Hearing the snippets of Kipling's words, written as fatherly advice to a son, I was no longer standing in my kitchen. Instead, I was transported back to New York, up the small hill to P.S. 30, into Mr. Brown's fifth-grade classroom. There I stood facing my friends, my back to the wall-size, black chalkboard. I don't remember exactly which part of "If" was mine, though for some reason the first set of lines are there, in my head, more so than the rest.
If you can keep your head when all about you
Are losing theirs and blaming it on you,
If you can trust yourself when all men doubt you,
But make allowance for their doubting too;
If you can wait and not be tired by waiting,
Or being lied about, don’t deal in lies,
Or being hated, don’t give way to hating,
And yet don’t look too good, nor talk too wise:
As I clunkily recited the words, memorized in a last-minute haste the night before, the paternal heeding was lost on my 10-year-old self. It didn't matter. This poem's message wove its way silently into my psyche, joining many others that Mr. Brown himself imparted.
At least once a month, our chestnut-haired teacher would tell the tale, tall as it may have been, of a boy who took drugs and stared at the sun, never to see again.
He would recall a class trip, on a boat, where a student's note-filled binder went overboard into the Hudson River, the New York skyline watching mockingly in the distance. While the anguished boy lamented, Mr. Brown chastised him for not having the knowledge "up here", tapping his finger to his temple.
Another time, he refused to accept a "my invention" project from my best friend because she "invented" a pill to cure all problems.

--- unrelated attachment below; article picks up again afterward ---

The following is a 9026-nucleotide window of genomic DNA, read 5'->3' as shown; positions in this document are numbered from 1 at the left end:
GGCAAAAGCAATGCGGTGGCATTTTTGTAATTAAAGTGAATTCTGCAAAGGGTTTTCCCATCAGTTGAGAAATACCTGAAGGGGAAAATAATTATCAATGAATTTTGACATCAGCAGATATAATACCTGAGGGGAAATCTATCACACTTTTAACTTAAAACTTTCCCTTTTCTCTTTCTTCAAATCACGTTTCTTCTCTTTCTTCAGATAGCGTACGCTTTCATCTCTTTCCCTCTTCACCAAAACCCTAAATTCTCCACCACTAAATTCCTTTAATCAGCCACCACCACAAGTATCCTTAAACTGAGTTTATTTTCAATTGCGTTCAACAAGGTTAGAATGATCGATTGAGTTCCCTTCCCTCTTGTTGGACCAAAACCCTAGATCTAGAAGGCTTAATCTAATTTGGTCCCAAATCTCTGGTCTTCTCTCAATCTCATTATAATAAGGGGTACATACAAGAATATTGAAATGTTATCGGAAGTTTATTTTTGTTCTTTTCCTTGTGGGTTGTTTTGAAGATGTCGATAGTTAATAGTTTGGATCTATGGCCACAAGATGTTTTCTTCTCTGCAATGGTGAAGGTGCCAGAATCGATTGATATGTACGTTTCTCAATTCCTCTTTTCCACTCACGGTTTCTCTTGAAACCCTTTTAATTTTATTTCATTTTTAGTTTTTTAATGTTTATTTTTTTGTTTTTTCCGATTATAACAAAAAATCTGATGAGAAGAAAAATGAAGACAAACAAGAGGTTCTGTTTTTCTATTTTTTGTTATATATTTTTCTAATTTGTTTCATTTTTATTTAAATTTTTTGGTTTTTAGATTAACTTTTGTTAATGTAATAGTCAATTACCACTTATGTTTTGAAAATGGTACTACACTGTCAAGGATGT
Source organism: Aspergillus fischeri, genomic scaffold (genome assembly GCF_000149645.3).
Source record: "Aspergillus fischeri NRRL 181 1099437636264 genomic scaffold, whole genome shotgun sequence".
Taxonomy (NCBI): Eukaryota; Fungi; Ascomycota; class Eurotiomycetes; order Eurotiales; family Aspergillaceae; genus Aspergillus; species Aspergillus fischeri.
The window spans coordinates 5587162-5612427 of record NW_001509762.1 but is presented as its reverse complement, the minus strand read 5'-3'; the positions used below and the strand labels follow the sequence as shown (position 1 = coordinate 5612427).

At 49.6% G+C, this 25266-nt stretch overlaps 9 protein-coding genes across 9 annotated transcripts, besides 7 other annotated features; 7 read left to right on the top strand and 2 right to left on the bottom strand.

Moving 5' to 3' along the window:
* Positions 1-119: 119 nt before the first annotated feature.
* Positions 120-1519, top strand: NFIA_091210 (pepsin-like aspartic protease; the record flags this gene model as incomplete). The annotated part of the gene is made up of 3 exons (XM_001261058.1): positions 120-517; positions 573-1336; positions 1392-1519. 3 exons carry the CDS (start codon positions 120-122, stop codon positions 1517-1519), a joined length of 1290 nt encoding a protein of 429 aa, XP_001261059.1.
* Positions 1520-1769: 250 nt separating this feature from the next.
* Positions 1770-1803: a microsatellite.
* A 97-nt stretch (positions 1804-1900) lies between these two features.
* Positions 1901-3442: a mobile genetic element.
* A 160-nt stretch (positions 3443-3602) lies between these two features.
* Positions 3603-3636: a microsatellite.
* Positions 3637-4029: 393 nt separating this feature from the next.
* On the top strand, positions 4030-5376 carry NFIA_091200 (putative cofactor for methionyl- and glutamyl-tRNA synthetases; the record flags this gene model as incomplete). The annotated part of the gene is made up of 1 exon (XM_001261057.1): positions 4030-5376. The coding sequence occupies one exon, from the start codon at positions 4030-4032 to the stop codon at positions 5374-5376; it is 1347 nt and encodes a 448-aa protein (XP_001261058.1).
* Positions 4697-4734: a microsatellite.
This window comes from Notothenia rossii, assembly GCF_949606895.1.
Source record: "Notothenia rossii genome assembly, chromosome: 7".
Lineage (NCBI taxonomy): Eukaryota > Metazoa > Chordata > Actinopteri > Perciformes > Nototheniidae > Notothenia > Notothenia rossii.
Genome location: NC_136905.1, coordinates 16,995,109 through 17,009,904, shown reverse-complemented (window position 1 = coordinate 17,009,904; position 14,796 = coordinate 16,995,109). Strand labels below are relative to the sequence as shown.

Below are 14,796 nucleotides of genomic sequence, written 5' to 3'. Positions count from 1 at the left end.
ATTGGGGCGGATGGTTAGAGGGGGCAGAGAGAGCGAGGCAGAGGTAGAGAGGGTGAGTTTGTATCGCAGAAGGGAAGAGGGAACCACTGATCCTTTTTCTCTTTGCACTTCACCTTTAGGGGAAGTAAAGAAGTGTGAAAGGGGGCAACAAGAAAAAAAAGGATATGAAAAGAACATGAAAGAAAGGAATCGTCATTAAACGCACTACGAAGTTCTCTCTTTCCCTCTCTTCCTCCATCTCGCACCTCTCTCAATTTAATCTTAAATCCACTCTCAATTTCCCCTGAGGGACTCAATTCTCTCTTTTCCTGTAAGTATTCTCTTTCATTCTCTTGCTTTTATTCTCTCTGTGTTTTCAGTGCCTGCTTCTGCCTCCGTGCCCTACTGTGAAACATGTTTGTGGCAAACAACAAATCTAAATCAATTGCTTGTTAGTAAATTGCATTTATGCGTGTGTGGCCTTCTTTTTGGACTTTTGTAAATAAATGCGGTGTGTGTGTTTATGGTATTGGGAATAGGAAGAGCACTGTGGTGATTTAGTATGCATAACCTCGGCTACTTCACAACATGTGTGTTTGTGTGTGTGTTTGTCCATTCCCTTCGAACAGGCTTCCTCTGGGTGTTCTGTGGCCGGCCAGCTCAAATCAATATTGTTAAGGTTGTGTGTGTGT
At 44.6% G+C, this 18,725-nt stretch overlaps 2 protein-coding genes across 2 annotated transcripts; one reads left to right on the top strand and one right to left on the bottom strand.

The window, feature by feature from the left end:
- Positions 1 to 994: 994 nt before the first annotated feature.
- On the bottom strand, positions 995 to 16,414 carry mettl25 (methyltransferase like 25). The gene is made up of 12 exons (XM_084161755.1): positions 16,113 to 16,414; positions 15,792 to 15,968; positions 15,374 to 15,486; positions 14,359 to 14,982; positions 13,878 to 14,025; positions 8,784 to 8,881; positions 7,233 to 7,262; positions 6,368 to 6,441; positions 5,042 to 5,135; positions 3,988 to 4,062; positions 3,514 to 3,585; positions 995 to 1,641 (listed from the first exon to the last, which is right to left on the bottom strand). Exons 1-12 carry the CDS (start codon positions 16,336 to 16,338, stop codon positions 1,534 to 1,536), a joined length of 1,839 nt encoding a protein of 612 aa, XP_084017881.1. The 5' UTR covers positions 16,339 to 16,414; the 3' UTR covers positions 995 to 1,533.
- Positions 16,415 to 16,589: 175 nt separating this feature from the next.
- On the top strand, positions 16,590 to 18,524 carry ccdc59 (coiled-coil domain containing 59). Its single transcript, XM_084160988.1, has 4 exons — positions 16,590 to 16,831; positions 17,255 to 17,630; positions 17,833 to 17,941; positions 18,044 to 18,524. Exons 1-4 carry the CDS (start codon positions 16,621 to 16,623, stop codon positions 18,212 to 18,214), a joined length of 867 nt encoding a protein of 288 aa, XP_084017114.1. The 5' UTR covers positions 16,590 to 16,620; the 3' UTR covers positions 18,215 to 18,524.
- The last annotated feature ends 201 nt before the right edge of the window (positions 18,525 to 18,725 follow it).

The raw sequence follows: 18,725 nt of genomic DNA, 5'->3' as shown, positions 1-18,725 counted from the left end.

"That's a very, very dangerous path, young lady!" he sternly admonished her, his anger palpable.
Finally, when one boy was left out of the voluntary sleeping arrangements for an overnight field trip, Mr. Brown locked us in the classroom until we worked it out, mutely monitoring us on the two-way intercom.
If you can dream—and not make dreams your master;
If you can think—and not make thoughts your aim;
If you can meet with Triumph and Disaster
And treat those two impostors just the same;
If you can bear to hear the truth you’ve spoken
Twisted by knaves to make a trap for fools,
Or watch the things you gave your life to, broken,
And stoop and build ’em up with worn-out tools:
At this public school, up a small hill, there wasn't just Mr. Brown who provided an academic and, more importantly, emotional compass to the woman I would become.
There was Mrs. Powers, who in second grade silently passed me an extra tile for our Mother's Day project of sponge-painted apple trees. Wordlessly, she let me know that she knew about my imperfect situation at home. For many summers after, this beautiful woman -- for that's how I remember her coal hair and soft face -- would send me encouraging postcards. The words are forever lost, but their sweet essence floats past like iridescent bubbles from a plastic wand.
Then there was our principal, Mr. Martin, whose bear-like physique made everyone feel safe. It was Mr. Martin who found my missing mother, head shaved rocking back and forth in a dirty blanket, on the side of the highway one night while driving home. The next day, as we passed each other in the linoleum-lined halls, his knowing nod was all that was needed to help me soldier on.
If you can make one heap of all your winnings
And risk it on one turn of pitch-and-toss,
And lose, and start again at your beginnings
And never breathe a word about your loss;
If you can force your heart and nerve and sinew
To serve your turn long after they are gone,
And so hold on when there is nothing in you
Except the Will which says to them: ‘Hold on!’
Back in my kitchen, with the aromatic aroma of spaghetti sauce filling the air, I wondered what happened to Mr. Brown and Ms. Powers and Mr. Martin. Given how many decades had passed I realized that they, like my favorite high-school English teacher, Mr. Briley, had most likely left this earth. With Kipling's words still rising and falling from the dining room, I longed to interrupt and tell the story of how these teachers, with a little help from an English poet, made me realize that the Earth and everything that's in it is mine, my son.
If you can talk with crowds and keep your virtue,
Or walk with Kings—nor lose the common touch,
If neither foes nor loving friends can hurt you,
If all men count with you, but none too much;
If you can fill the unforgiving minute
With sixty seconds’ worth of distance run,
Yours is the Earth and everything that’s in it,
And—which is more—you’ll be a Man, my son!
Source: A Choice of Kipling's Verse (1943)